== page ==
Ta-Nehisi absolutely nails it:
What I know about “inner city blacks,” of those who “act ghetto,” is the same as what I lately came to know about about suburban whites, about Puerto-Rican New Yorkers, about Ivy Leauge graduates, about gay conservatives, and Israeli-Americans. That they are all different from us all and from each other, that they deserve to be treated with the same nuance, with the same soft touch, with the same eye for complexity and dimension that you’d want for your own family in friends.
My partner Kenyatta says that one of the things that convinced her to go to Howard was a habit she observed among some of her white friends. She was a smart girl, well-spoken and kind. Sometimes when she’d gotten close to a white girl at her school, the girl would make some casually prejudice remark about black people and then say, “But you’re not black.” The point being that, despite Kenyatta darkness, what they saw as “black” was everything that she was not. She talks about how she initially took this as a compliment, and then she realized the true insidiousness within it–that had they exchanged no words, said white friend would have drawn the same conclusions about her.
In that same spirit, I think people who meet and talk to me, who read this blog don’t think of me as “ghetto.” But I’m not sure they’d think the same if they saw me at 8 A.M. on Lenox Ave, rocking the black hoodie and grey New Balance, on my way to the Associated. Ghetto, in its most unironic usage, is a word for people you don’t know. It’s [a] word that allows you to erase individuals and create boxes. It’s true that I was different than most of my friends–but most of my friends were different from my friends. All people, at their core, ultimately are. A man has to stand for those who intimately loved him and intimately hated him, for those whose stench he was raised amongst. They get to be human [too].
This is spot on, and it’s such a touchy subject for me that I have a hard time summoning enough dispassion to talk about it most times. I grew up in the hood, raised by a single mother who was on welfare for a stretch. I’ve only seen my father a handful of times in my life; if I bumped into him on the street, I certainly wouldn’t recognize him. My grandmother, mother, aunts and cousins all lived in the projects during their lives. My family has more than a few teenage/unmarried mothers and high school dropouts. There were bullet casings on the court I learned to play ball on. Shootings were not uncommon, especially in the summer. And so on. This is a pretty easy narrative to sell, if you really want to spin it that way.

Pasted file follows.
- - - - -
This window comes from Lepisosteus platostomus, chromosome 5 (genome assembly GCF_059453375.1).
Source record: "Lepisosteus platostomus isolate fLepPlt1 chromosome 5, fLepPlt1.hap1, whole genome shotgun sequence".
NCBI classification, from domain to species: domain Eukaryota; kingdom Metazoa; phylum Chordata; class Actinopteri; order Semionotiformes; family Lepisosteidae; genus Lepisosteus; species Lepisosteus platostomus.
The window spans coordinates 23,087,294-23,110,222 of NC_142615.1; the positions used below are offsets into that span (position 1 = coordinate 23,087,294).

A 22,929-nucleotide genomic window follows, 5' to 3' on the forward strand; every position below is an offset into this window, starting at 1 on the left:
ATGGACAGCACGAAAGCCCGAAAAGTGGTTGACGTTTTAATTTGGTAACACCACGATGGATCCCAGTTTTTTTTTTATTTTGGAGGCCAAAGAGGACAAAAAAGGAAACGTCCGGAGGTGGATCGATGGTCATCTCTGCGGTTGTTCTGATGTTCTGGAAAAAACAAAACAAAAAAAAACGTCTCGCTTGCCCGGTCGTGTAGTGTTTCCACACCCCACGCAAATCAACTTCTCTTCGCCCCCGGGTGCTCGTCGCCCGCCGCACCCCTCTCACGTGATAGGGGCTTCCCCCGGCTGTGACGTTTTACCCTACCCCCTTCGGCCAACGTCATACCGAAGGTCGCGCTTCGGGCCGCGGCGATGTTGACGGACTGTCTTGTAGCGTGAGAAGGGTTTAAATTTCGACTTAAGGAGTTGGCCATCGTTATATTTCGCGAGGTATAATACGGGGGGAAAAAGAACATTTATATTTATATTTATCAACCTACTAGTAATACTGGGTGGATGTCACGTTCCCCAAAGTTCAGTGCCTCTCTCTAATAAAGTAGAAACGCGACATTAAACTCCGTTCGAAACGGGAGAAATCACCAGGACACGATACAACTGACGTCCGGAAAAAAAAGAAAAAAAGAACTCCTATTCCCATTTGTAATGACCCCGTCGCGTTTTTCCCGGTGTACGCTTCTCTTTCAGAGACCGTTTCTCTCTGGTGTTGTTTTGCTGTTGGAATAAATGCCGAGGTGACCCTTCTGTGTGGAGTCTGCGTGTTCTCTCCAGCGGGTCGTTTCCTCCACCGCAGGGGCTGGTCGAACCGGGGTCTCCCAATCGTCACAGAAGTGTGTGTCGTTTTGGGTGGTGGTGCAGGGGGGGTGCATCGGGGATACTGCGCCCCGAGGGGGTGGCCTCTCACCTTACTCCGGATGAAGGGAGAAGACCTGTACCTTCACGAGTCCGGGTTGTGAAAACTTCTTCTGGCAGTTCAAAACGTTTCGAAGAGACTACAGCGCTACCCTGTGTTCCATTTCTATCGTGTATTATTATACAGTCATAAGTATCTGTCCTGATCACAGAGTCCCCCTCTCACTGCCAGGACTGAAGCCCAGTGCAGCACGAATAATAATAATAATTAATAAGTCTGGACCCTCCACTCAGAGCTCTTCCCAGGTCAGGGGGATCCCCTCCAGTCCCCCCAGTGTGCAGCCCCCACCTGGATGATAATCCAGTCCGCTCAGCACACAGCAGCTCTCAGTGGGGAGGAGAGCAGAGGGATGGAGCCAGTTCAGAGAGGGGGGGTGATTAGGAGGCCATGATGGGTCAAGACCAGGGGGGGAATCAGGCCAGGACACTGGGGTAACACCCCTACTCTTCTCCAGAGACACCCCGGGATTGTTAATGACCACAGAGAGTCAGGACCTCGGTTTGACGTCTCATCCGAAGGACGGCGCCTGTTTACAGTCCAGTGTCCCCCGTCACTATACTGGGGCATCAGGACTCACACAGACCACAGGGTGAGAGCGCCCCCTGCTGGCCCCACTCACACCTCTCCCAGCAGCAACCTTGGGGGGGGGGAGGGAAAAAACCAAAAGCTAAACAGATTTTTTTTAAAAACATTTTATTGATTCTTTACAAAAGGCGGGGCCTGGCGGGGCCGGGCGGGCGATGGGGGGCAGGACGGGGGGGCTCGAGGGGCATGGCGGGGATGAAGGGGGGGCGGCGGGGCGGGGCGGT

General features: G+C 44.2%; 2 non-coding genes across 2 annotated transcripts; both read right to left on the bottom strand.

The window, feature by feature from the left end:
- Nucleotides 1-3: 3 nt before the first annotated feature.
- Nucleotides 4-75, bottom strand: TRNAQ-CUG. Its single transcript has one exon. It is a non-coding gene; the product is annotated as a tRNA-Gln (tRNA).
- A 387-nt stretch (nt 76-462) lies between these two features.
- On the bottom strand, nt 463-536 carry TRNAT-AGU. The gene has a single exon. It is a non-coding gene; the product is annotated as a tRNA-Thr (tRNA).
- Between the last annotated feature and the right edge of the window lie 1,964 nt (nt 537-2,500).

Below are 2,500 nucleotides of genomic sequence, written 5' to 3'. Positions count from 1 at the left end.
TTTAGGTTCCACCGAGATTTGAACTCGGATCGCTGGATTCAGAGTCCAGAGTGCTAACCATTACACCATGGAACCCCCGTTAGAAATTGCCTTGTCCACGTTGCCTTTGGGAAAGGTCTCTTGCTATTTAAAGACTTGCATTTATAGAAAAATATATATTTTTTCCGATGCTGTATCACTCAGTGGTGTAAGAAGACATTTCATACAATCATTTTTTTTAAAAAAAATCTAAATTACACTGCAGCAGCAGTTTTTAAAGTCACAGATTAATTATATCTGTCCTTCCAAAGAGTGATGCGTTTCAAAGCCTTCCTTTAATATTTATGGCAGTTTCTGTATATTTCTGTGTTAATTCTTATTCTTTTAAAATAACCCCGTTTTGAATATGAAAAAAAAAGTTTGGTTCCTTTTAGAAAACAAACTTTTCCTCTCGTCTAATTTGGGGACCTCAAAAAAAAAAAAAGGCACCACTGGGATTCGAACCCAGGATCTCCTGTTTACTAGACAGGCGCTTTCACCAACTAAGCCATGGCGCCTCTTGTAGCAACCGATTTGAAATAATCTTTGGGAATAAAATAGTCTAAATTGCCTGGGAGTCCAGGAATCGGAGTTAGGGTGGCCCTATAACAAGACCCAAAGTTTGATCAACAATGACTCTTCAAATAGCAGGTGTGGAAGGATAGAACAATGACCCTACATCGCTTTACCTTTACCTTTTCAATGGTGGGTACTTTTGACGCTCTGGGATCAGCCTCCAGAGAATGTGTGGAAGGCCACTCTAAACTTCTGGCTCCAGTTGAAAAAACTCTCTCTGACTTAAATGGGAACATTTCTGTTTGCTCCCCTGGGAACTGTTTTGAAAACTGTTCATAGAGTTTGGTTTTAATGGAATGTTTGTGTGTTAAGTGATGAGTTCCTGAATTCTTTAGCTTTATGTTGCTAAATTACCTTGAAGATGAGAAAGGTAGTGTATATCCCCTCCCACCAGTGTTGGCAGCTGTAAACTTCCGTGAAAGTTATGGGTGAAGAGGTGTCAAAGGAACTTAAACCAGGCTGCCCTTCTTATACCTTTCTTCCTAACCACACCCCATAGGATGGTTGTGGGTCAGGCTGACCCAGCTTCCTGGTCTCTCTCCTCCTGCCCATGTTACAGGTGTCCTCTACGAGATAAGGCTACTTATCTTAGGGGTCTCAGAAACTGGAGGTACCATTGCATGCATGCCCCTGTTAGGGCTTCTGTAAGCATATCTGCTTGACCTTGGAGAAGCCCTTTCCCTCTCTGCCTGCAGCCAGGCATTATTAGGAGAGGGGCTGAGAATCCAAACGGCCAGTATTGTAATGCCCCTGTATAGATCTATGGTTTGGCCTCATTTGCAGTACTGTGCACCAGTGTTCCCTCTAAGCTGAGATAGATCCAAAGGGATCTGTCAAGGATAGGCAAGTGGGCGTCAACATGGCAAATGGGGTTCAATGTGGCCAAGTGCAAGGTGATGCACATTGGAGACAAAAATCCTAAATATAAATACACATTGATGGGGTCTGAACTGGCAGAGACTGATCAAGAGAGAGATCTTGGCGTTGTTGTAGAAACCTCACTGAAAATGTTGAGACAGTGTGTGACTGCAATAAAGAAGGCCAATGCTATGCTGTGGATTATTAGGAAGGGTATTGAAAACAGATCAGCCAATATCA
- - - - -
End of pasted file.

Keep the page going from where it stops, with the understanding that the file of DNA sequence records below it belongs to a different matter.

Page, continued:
But it’s a reductive one. None of the people in my fam or whom I grew up with stopped being people worthy of my respect because their names were “hard to pronounce,” or because they had kids and dropped out of high school, or any other isolated fact of their lives or their circumstances. Like Kenyatta, I got the but-you’re-not-that-way thing a lot, as if that was some kind of badge of honor, as if they even knew the people who were that way well enough to designate them as that way, and just that way.
“Ghetto” as an epithet takes those things, and reduces people to those things. It makes these supposed deficiencies their entire stories.
UPDATE: OO weighs in:
I’m not sure that even this gets at what is wrong with the epithet. What’s wrong with it is that it blames blacks for what is in fact largely constituted by structural oppression and exploitation. Its not a matter of reducing people to their deficiencies; its a matter of failing to engage the causes and mechanisms of those deficiencies. Another way of putting it is that the “ghetto” epithet is a study in how the ruling class kills two birds with one stone: first, they refuse their own agency in the articulation of structural racism; second, they kneecap the poor’s agency by crippling them with shame, guilt and contempt.
Right. Inherent in the “ghetto” stereotype is the idea the problems of the black underclass are primarily about personal moral failings; those people are beyond help, those people cannot help themselves. But all stereotypes exist to reinforce power relations. If you buy the idea that women are not rational enough to make important decisions and so fragile that they need to be protected, you can justify denying them the franchise or drivers’ licenses or sexual agency or whatever else. If you buy that Jews are unscrupulous, you can justify discriminating against them in hiring or college admissions, like the Ivy League did. And so on.
“Ghetto” is just an update of the “shiftless, morally bankrupt” stereotype that has always been used to justify discrimination against black people. I understand why folks want to defensively distance themselves from being lumped into that stereotype, but we should be calling bullshit on the stereotype itself — not merely shifting its focus to the black underclass.